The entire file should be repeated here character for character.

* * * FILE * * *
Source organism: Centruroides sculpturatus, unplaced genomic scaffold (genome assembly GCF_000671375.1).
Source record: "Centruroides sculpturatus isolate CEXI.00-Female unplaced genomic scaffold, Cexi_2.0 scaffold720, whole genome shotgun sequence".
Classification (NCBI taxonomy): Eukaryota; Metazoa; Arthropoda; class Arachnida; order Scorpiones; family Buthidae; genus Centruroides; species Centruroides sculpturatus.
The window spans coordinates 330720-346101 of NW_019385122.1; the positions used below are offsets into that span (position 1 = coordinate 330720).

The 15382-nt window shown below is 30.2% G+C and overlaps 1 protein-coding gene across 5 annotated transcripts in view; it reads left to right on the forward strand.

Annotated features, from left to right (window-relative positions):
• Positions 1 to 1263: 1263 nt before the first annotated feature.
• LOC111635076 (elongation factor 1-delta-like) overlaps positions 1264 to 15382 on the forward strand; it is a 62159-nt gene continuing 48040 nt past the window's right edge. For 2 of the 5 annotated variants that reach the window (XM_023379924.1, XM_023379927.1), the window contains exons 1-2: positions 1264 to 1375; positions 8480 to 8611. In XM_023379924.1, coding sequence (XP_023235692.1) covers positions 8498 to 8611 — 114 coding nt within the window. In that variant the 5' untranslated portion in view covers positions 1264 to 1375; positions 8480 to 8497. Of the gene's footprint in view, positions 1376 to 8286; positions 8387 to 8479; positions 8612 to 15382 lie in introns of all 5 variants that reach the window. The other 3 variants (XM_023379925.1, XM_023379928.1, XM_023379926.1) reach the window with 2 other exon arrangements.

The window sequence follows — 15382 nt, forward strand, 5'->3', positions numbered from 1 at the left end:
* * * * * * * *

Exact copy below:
Source organism: Centruroides sculpturatus, unplaced genomic scaffold (genome assembly GCF_000671375.1).
Source record: "Centruroides sculpturatus isolate CEXI.00-Female unplaced genomic scaffold, Cexi_2.0 scaffold720, whole genome shotgun sequence".
Classification (NCBI taxonomy): Eukaryota; Metazoa; Arthropoda; class Arachnida; order Scorpiones; family Buthidae; genus Centruroides; species Centruroides sculpturatus.
The window spans coordinates 330720-346101 of NW_019385122.1; the positions used below are offsets into that span (position 1 = coordinate 330720).

The 15382-nt window shown below is 30.2% G+C and overlaps 1 protein-coding gene across 5 annotated transcripts in view; it reads left to right on the forward strand.

Annotated features, from left to right (window-relative positions):
• Positions 1 to 1263: 1263 nt before the first annotated feature.
• LOC111635076 (elongation factor 1-delta-like) overlaps positions 1264 to 15382 on the forward strand; it is a 62159-nt gene continuing 48040 nt past the window's right edge. For 2 of the 5 annotated variants that reach the window (XM_023379924.1, XM_023379927.1), the window contains exons 1-2: positions 1264 to 1375; positions 8480 to 8611. In XM_023379924.1, coding sequence (XP_023235692.1) covers positions 8498 to 8611 — 114 coding nt within the window. In that variant the 5' untranslated portion in view covers positions 1264 to 1375; positions 8480 to 8497. Of the gene's footprint in view, positions 1376 to 8286; positions 8387 to 8479; positions 8612 to 15382 lie in introns of all 5 variants that reach the window. The other 3 variants (XM_023379925.1, XM_023379928.1, XM_023379926.1) reach the window with 2 other exon arrangements.

The window sequence follows — 15382 nt, forward strand, 5'->3', positions numbered from 1 at the left end: